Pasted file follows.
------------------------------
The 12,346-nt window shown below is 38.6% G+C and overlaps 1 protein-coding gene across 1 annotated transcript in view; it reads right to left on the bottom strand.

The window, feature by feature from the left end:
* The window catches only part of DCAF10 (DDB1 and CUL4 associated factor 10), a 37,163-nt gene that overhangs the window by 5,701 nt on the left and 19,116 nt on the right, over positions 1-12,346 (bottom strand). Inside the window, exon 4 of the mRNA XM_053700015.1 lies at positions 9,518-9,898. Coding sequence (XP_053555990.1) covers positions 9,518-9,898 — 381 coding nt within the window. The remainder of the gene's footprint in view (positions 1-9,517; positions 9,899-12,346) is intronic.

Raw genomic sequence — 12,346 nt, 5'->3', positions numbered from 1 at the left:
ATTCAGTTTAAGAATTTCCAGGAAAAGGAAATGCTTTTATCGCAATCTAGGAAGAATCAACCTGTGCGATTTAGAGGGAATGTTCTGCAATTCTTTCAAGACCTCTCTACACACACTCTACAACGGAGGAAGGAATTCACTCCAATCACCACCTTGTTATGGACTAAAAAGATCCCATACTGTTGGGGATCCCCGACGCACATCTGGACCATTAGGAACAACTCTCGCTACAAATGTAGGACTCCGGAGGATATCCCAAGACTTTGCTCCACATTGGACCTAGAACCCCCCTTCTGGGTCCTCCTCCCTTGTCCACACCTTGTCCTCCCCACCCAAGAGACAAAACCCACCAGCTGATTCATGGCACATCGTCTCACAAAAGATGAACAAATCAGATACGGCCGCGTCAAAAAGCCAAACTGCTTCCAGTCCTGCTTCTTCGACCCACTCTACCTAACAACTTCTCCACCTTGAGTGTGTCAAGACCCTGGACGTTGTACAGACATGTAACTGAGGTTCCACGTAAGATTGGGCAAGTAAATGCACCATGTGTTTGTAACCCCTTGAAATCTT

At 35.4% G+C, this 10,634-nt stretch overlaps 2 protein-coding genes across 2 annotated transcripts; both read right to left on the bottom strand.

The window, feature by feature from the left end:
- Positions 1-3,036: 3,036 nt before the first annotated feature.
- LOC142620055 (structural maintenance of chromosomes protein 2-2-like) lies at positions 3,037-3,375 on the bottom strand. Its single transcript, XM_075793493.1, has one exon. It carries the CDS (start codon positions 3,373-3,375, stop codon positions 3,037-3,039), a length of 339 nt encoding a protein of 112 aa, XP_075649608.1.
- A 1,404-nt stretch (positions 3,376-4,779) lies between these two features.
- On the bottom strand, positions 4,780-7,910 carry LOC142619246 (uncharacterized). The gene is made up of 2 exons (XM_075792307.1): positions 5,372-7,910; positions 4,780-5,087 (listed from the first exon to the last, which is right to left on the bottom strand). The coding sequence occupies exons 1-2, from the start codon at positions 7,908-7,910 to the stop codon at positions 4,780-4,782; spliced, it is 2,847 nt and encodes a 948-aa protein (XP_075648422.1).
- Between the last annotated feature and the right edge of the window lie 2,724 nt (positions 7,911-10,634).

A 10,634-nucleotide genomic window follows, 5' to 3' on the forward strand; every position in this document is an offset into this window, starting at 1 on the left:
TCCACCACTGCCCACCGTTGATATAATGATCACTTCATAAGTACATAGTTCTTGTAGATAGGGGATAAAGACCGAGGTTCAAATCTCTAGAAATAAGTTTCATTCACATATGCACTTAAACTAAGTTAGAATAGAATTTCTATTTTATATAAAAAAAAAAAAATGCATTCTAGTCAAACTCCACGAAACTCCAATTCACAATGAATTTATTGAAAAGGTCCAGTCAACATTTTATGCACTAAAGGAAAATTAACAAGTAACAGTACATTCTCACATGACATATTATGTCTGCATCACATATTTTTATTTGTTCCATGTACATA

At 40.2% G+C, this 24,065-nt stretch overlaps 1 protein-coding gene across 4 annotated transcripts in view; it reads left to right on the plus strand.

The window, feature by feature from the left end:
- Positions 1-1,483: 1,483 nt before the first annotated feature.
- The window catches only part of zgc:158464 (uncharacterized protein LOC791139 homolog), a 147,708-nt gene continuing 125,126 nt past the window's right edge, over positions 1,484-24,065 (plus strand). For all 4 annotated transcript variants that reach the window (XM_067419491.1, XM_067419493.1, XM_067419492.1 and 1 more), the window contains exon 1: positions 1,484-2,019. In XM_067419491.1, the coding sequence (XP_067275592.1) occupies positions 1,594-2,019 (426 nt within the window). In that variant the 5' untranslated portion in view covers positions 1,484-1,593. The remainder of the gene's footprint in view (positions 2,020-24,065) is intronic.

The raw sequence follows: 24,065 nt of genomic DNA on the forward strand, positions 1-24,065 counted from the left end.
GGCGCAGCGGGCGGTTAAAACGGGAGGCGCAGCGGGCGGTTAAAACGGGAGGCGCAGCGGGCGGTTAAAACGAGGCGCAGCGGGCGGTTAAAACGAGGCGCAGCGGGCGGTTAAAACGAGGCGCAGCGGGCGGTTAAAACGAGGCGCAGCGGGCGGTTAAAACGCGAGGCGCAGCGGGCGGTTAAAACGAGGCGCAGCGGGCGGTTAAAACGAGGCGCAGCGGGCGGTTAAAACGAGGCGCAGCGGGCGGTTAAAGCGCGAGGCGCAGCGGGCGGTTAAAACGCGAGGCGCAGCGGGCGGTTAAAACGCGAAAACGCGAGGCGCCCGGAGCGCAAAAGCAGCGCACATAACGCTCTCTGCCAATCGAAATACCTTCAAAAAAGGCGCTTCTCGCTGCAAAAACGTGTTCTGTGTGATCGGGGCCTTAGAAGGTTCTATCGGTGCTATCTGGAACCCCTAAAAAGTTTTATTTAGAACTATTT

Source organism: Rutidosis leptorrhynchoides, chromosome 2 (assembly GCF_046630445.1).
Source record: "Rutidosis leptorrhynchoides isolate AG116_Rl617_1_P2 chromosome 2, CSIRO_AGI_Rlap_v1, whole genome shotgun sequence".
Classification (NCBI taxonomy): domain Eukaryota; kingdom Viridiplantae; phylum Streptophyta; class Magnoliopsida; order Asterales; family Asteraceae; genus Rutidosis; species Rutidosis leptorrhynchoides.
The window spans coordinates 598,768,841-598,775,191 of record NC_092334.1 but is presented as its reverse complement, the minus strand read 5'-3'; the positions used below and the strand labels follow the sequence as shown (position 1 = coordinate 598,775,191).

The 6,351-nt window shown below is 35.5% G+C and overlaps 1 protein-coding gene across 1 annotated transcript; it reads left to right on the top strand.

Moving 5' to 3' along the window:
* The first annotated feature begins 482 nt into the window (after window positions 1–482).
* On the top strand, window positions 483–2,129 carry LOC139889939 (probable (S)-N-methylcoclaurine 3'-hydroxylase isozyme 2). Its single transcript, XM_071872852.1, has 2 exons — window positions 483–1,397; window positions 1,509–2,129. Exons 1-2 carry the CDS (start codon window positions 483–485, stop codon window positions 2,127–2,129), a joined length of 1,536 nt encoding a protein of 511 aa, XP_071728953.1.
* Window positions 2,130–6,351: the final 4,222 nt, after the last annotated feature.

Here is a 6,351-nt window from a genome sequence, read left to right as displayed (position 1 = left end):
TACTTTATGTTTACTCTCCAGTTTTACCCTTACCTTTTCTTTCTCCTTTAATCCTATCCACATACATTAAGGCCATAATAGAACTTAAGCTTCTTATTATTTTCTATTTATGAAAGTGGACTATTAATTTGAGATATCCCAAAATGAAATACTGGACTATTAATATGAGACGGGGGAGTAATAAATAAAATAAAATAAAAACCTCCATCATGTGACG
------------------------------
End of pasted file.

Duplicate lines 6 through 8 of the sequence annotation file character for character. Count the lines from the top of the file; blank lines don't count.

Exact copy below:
At 35.4% G+C, this 10,634-nt stretch overlaps 2 protein-coding genes across 2 annotated transcripts; both read right to left on the bottom strand.

The window, feature by feature from the left end:
- Positions 1-3,036: 3,036 nt before the first annotated feature.